Mozilla Firefox 105 is shaping up to be an impressive update when the stable release lands in a couple of weeks time.
Intrigued by what I’ve been hearing, I downloaded the latest beta of the famous FOSS browser to find out first-hand what Mozilla’s got in store for us.
And spoiler: it’s set to be a real doozie.
Firefox 105: New Features
Navigation Gestures on Wayland
I’ll kick off — or rather flick off — with a Linux-specific change in Firefox 105 involving gestures, specifically touchpad navigation back/forward through web history under Wayland.
Yes, yes: you’re probably bored of hearing about this feature — I first wrote about it in June — but it’s taken longer than expected to be ready to ship. Frustrating though it is, I can understand devs wanting to take time to get things right as this change is enabled by default.
In older version of Firefox you can navigate back/forward through your browsing history by pressing down the
alt key while doing a two-finger swipe left/right on a touchpad.
In Firefox 105, the same two-finger swipe on the touchpad moves you back/forward through your navigation history but a) you don’t need to press
alt and b) you will see on-screen animations to indicate you’re navigating:
Ground-breaking it ain’t, but effective it is — a change that brings Firefox up-to-par with features offered by other Linux browsers, like Epiphany.
Firefox isn’t blurry
Talking of Wayland, I have noticed that the Firefox 105 beta is pin-sharp on my 2K laptop with fractional scaling enabled. Previously, I have had to manually set an environment variable to stop the browser UI and content rendered within from looking blurry.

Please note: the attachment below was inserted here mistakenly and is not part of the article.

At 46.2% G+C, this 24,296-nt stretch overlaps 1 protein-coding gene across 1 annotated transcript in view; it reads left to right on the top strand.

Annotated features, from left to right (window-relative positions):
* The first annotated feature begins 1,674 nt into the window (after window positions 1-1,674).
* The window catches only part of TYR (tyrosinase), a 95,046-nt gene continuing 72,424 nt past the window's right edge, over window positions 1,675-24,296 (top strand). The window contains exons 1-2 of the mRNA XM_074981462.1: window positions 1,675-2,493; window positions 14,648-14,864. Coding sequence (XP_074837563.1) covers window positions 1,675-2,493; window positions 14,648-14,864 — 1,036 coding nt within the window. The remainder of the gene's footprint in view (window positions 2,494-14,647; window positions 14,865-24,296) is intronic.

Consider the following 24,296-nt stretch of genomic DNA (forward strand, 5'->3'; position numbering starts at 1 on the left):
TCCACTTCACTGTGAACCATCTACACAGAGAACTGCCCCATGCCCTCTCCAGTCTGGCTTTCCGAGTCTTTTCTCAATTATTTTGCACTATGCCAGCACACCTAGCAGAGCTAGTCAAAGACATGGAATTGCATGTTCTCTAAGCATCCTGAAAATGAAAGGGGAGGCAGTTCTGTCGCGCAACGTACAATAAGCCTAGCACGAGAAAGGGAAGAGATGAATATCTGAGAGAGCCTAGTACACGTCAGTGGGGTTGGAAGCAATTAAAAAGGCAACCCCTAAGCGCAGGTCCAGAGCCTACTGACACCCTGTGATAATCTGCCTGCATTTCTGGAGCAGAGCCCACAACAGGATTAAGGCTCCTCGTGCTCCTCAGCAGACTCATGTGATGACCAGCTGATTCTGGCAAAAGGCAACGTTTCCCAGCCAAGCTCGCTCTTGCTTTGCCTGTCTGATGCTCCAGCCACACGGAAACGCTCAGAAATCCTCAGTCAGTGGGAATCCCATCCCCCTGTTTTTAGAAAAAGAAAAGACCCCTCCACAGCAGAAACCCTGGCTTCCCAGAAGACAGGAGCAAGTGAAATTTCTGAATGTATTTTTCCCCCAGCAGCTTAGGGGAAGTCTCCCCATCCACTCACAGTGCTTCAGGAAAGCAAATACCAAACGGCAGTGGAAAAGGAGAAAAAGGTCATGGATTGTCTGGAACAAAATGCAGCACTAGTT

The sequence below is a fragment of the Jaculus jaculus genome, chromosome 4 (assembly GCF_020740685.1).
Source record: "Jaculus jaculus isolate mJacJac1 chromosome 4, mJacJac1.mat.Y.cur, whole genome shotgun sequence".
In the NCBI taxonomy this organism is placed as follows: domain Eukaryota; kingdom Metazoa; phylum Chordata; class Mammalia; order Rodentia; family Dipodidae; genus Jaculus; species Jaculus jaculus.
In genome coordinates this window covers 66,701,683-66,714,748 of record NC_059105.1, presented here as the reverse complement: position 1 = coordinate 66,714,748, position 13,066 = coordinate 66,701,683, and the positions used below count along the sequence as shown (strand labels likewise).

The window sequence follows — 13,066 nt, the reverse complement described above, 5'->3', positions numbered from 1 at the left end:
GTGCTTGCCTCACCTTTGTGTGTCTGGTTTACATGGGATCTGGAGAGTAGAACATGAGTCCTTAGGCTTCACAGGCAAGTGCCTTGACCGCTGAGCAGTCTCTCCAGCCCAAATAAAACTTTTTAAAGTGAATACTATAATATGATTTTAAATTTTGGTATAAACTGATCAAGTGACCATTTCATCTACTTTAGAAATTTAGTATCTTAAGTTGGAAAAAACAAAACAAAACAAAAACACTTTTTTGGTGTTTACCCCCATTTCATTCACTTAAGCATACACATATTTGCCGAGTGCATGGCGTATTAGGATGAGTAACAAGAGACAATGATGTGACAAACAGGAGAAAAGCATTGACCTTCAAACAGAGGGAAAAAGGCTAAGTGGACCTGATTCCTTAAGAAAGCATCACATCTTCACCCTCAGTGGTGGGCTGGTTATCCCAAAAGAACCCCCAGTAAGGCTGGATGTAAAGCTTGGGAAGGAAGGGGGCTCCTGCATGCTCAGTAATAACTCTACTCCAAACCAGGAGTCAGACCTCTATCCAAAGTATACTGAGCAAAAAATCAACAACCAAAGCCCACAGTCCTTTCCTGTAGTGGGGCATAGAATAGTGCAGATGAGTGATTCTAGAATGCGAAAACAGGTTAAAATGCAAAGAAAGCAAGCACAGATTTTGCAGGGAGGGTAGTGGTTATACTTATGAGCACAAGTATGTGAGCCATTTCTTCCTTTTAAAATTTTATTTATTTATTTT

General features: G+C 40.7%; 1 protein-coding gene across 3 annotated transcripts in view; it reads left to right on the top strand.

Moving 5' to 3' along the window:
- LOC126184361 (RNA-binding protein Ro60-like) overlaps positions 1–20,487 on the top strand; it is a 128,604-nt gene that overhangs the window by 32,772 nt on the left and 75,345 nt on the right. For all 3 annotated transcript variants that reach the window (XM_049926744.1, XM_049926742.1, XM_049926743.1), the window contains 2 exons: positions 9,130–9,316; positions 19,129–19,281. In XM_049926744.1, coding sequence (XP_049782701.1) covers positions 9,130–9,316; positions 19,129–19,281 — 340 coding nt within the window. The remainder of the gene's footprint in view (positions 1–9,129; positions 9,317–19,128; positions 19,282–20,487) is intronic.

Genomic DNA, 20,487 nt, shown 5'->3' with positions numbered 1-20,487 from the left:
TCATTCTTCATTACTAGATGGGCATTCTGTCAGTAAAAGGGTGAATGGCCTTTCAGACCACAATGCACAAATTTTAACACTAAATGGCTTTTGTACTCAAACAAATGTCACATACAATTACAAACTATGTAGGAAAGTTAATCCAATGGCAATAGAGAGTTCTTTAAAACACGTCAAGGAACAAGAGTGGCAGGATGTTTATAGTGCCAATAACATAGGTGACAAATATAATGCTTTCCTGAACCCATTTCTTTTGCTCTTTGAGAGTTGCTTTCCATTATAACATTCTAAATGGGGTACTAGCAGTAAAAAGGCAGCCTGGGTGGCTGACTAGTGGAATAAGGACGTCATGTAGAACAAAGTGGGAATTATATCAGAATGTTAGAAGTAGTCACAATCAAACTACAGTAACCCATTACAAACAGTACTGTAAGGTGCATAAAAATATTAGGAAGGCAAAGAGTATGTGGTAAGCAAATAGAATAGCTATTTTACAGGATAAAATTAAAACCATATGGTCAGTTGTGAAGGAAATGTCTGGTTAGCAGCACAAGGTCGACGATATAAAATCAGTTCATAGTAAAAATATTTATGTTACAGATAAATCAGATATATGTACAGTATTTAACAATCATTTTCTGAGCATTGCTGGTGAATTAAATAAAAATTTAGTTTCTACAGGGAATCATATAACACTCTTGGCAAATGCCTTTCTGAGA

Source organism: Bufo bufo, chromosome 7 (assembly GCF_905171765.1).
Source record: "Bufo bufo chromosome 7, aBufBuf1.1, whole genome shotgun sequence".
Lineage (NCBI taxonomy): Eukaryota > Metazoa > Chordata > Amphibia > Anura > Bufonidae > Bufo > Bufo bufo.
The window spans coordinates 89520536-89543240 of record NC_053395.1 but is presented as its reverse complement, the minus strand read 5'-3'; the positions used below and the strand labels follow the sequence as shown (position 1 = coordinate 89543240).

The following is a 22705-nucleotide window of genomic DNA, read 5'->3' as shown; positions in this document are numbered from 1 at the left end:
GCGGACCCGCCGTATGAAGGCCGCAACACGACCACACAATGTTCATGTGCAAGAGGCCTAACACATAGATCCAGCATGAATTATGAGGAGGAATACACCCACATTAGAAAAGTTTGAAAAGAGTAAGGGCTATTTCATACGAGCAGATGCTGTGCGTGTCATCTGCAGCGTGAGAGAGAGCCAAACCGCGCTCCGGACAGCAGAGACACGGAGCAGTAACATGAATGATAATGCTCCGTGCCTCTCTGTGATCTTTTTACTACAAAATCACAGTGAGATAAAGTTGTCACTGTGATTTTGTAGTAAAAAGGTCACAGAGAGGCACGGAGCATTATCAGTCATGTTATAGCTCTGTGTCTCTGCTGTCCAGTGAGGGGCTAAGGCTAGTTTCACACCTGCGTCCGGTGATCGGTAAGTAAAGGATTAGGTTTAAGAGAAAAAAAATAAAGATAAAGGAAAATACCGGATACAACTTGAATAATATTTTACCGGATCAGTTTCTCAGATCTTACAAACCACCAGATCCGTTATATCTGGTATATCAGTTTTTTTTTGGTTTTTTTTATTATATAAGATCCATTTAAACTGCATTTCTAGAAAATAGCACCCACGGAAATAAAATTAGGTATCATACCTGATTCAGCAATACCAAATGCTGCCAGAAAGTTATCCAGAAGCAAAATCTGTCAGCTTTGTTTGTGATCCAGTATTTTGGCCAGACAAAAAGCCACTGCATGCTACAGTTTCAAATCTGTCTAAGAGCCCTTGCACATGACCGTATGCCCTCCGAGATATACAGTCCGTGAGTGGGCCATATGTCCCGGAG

You can see the difference in the screenshot below, though do note this image is compressed thus reducing the sharpness a little:
Annoyingly, I can’t find any specific reference or indication to suggest that this pin-sharp appearance is an intentional (!) change, or one that the final stable release will feature. As such, don’t be too surprised if the final Firefox 105 release remains blurry by default.
If you’re the sort of person to preview PDFs in Firefox rather than a desktop PDF viewer, you’re gonna love Firefox Firefox 105 as it adds annotation to the built-in PDF viewer:
- Click the pencil icon in the toolbar to draw freehand on a document
- Click the text icon in the toolbar to add written annotations to any part of the document
Freehand annotations can be drawn using your mouse, a finger, or a stylus on a touch-enabled device. You can reposition and resize your doodles, change line thickness and colour, and (of course) delete them. The same is true for text annotations which you can place anywhere and, prior to saving, re-edit the text inside.
Mozilla Firefox 105 is now “less likely to run out of memory on Linux”, according to the beta release notes. Mozilla add that browser performs better when system memory runs low. While neither of these are the kind of changes one can “screenshot” to show off, they are there and well-worth making some noise about.
Finally, if you’re a user of the Firefox Snap, a few readers tell me that GNOME extension integration is working out-of-the-box in the Firefox 105 Beta Snap build on Ubuntu, meaning other messaging integrations e.g., password managers, may work (some folks say the feature works in the 104 Snap build, but it doesn’t for me).
Download Firefox 105
Keen to get up close and personal with these changes yourself? Hold your horses (gently); Firefox 105 is currently in beta. A stable version will appear later this month. If that doesn’t put you off you can download the latest Firefox beta as a binary from the releases page.
To use the binary just extract the .tar.gz archive it downloads as and then double-click on the ‘firefox’ binary inside to run. As the binary is “not installed” you can run it alongside a stable version installed from an alternative source, though ideally you shouldn’t do it at the same time!